Learning to Work to One’s Potential

April 30th, 2010

Yesterday was a busy Thursday. In fact, every school week there is a busy Thursday, whether you come to Study Hut Tutoring or not. With tests and quizzes, homework and projects, six classes of papers going in and out of the backpack everyday and all your friends jammed into one classroom, the task of managing a workload is impossible. Am I right? Let us take a quick look of how this impossible situation appears when our 8th grader Corey sits down for his tutoring hour. Corey is a very sharp student who is able to breeze through his pre-algebra assignments. He is very capable in other areas too. He is maintaining a strong grade in social studies, however, his grades dont reflect his intelligence.

So what is the matter? What do we do? How can we bump up these “C” grades up if Corey doesn’t need help with the actual subject matter? Lucky for Corey, the Study Hut knows exactly what to do. After speaking with his mom, I know she is frustrated with Corey’s sluggish performance around the house. So now Corey is at Study Hut, sitting down with me. The first thing I do is look at his daily planner. It is a bad sign when the whole thing is blank. The planner is the tool that fosters accountability, so if the planner is blank, Corey isn’t even accountable with himself, let alone with parents, teachers, and his tutor. The next step is manually going through the backpack. This is crucial to set the record straight and explain the reasoning and utility of behind using the daily planner.

After all, why do something if it doesn’t serve a greater purpose, save time, or help in the short term and in the long term. Young students are no different. You would never do a lot of things the right way if there was no direct or indirect benefit. After digging through every subject and organizing the folder, we see that there is a pile of old, completed work that can go into a folder and can be stashed away at home in the closet. The other pile was larger than I would like. This pile had a ton of incomplete work. Our plan from here on out at home everyday and at tutoring is as follows:

1)Write in the planner for every subject, during each class period, every week.

2) take notes each class period, everyday

3) make a list prior to tutoring of what we will be working on at Study Hut, and what will still have to be done at home.

4) Make one study tool (flashcards, outline, study guide, practice test) for each class each week.

5) show all of this to the tutor to remain accountable during bi-weekly tutoring sessions.

These simple tasks will, and have already started to, pull grades up, increase accountability, and lead to domination.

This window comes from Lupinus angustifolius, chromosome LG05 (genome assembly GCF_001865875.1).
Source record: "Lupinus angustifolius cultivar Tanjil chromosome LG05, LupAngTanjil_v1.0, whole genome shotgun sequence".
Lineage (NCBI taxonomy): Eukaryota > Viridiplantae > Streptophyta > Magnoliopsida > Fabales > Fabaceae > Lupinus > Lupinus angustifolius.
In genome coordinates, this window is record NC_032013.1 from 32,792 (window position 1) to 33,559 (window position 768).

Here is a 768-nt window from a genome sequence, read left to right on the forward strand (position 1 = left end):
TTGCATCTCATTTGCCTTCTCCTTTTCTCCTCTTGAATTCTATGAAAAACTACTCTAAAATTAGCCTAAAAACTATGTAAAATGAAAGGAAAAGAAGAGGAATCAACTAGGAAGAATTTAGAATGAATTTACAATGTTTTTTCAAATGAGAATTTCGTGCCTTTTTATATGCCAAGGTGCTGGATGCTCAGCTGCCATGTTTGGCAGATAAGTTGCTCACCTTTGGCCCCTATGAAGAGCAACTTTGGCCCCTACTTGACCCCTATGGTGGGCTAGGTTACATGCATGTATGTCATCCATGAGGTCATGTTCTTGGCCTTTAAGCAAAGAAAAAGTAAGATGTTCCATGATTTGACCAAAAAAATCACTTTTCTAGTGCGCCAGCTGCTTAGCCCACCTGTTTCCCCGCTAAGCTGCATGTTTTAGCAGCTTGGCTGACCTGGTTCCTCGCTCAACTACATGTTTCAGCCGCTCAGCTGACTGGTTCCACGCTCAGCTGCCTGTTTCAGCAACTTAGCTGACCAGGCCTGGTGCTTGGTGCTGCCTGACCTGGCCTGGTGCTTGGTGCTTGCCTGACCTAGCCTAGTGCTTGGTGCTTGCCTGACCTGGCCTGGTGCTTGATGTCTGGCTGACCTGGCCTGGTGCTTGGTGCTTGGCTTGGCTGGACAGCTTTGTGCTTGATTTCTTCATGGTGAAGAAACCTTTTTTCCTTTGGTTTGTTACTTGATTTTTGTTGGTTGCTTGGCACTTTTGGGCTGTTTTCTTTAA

April 14th, 2010

After missing a few consecutive days of school due to illness, a local Manhattan Beach Middle School Student (who shall go unnamed) was inundated by a surge of school work. Having missed many critical days of instruction, his class left him behind and he didn’t have the study skills to catch up on his own. He failed his first quiz after returning and wrestled with hopelessness and despair.

He met his teacher after school, but still couldn’t quite understand the lessons completely. Lacking confidence in his understanding of the material, he turned the tv on…and yes, mom was well aware. Stressed and working a full schedule herself, his mom was unable to help him understand his math concepts and therefore she couldn’t help him catch up. Struggling to keep his head above water, the student was desperate to find help. After talking to some teachers and parents, Mom heard about the Study Hut… and not a moment too soon!

After only two hour-long visits, the student caught up on all his school work, and felt confident working with the material. After two more visits, he was able to get ahead of the curve by mastering the math concepts from the chapter that his class had yet to cover!

Working with the same tutor each session, the student was able to master his homework as well as develop concrete study skills that he will use for the rest of his student career. Today, his scores and self-esteem are on the rise his and new study skills have given him the confidence to study on his own.

After a month of working with a personal tutor at Study Hut, he’s come from teetering on the brink of failure to blossoming. His scores have risen steadily and now he is a leader in class.

…Study Hut to the Rescue!

High School Entrance Exams: HSPT, COOPS, TACHS, ISEE

April 30th, 2009

Tests are a fundamental part of the schooling system. They are the only standardized way to assess the progress of the school as well as the student.  Besides regular core curriculum tests there exist many widely
used state standardized tests that serve a number of purposes, primarily determining a student’s merit for acceptance into a higher grade level.   Read the rest of this entry »

Students entering High School next year

April 1st, 2009


One-on-one summer program for 8th graders entering High School
As the end of the school year nears, it’s time to start thinking about the transition into a new high school. Bigger classes, different teachers for different classes, more homework, and more difficult material can be overwhelming if a student is not prepared to handle the stress of a new high school. Now is the time for eighth graders to sharpen their organization skills and develop new study tactics so they can stay on top of their work as they smoothly transition into ninth grade. Read the rest of this entry »